- Detection of the Third Heart Sound Based on Nonlinear Signal Decomposition and Time-Frequency Localization. [Journal Article]
- ITIEEE Trans Biomed Eng 2016; 63(8):1718-27
- This study presents a precise way to detect the third ( S3 ) heart sound, which is recognized as an important indication of heart failure, based on nonlinear single decomposition and time-frequency l...
This study presents a precise way to detect the third ( S3 ) heart sound, which is recognized as an important indication of heart failure, based on nonlinear single decomposition and time-frequency localization. The detection of the S3 is obscured due to its significantly low energy and frequency. Even more, the detected S3 may be misunderstood as an abnormal second heart sound with a fixed split, which was not addressed in the literature. To detect such S3, the Hilbert vibration decomposition method is applied to decompose the heart sound into a certain number of subcomponents while intactly preserving the phase information. Thus, the time information of all of the decomposed components are unchanged, which further expedites the identification and localization of any module/section of a signal properly. Next, the proposed localization step is applied to the decomposed subcomponents by using smoothed pseudo Wigner-Ville distribution followed by the reassignment method. Finally, based on the positional information, the S3 is distinguished and confirmed by measuring time delays between the S2 and S3. In total, 82 sets of cardiac cycles collected from different databases including Texas Heart Institute database are examined for evaluation of the proposed method. The result analysis shows that the proposed method can detect the S3 correctly, even when the normalized temporal energy of S3 is larger than 0.16, and the frequency of those is larger than 34 Hz. In a performance analysis, the proposed method demonstrates that the accuracy rate of S3 detection is as high as 93.9%, which is significantly higher compared with the other methods. Such findings prove the robustness of the proposed idea for detecting substantially low-energized S3 .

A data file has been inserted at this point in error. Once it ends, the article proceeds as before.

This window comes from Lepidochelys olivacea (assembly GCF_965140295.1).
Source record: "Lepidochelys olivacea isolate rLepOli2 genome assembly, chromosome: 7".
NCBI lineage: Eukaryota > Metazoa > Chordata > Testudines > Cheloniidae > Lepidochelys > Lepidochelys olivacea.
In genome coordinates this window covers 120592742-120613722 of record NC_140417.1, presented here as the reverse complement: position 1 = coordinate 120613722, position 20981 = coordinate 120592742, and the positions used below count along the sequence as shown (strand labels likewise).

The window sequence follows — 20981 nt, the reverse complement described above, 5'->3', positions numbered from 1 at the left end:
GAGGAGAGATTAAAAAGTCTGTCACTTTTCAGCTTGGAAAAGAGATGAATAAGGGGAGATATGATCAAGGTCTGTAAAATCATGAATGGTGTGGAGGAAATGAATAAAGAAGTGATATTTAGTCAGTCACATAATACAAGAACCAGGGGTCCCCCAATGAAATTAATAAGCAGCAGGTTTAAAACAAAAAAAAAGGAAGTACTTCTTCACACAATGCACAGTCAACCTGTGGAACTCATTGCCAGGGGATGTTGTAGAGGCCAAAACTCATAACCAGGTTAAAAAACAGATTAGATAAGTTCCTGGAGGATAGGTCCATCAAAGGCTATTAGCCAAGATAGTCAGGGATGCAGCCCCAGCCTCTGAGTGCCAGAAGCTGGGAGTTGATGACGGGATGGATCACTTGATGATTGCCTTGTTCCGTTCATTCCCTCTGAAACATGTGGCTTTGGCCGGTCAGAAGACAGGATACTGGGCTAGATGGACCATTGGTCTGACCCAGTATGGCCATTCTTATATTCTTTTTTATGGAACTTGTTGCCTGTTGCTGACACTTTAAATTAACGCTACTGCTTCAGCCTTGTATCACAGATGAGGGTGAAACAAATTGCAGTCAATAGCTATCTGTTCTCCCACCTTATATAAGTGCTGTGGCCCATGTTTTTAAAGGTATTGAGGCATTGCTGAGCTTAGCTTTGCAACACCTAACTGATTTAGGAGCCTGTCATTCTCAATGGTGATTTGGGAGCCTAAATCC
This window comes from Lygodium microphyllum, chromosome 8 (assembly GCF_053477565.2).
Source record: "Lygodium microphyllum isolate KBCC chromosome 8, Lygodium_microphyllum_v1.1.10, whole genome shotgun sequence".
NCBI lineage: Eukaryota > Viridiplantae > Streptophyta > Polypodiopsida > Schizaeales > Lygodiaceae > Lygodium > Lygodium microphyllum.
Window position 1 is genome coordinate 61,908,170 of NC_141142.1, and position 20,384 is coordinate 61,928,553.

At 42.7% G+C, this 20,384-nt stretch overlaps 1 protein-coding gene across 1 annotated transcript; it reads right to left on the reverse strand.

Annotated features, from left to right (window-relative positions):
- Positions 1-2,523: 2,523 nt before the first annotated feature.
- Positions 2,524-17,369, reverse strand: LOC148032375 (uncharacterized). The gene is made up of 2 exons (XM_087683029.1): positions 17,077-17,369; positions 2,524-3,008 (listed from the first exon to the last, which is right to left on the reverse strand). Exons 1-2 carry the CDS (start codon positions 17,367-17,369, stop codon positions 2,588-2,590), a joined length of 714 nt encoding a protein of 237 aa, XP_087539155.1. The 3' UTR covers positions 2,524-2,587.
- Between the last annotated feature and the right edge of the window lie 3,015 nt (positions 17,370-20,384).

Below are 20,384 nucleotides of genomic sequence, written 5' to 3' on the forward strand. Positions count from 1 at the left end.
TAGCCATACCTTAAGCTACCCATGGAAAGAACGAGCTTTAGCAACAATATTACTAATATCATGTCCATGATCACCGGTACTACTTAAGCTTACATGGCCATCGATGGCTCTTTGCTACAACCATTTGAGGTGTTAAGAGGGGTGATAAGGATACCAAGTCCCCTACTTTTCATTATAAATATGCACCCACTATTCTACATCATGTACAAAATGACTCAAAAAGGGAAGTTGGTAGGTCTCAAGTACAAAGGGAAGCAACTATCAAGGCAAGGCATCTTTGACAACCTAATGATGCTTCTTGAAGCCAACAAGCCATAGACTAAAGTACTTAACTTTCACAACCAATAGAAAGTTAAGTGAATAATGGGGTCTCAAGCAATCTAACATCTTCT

- Analysis and study of the variation of splitting in the second heartbeat sound of wavelet transform. [Journal Article]
- JMJ Med Eng Technol 2006 Sep-Oct; 30(5):298-305
- The second heart sound, S2, consists of two acoustic components, A2 and P2. The former is due to the closure of the aortic valve and the latter is due to the closure of the pulmonary valve. The aorti...
The second heart sound, S2, consists of two acoustic components, A2 and P2. The former is due to the closure of the aortic valve and the latter is due to the closure of the pulmonary valve. The aortic valve usually closes before the pulmonary valve, introducing a time delay known as the 'split'. A technique based on discrete wavelet transform (DWT) and continuous wavelet transform (CWT) is developed in this paper to measure the split. To quantify splitting, two components in S2 (i.e. A2 and P2) are identified, and the delay between the two components can be estimated. One normal case and three pathological cases (mitral stenosis, pulmonary stenosis and atrial septal defect) are considered in this study. The split is measured for each S2 sound of the considered signals. The split normally varies in duration over the cardiac cycle. In certain pathologies such as ASD (atrial septal defect) or PS (pulmonary stenosis), the split becomes fixed over the cardiac cycle. The main part of this paper consists of the identification and measurement of the S2 split. The study confirms the notion of 'variable splitting' for normal phonocardiogram and 'fixed splitting' for ASD and PS cases. This paper relates also to the establishment of statistical parameters to make a distinction between normal and pathological cases of phonocardiogram signals.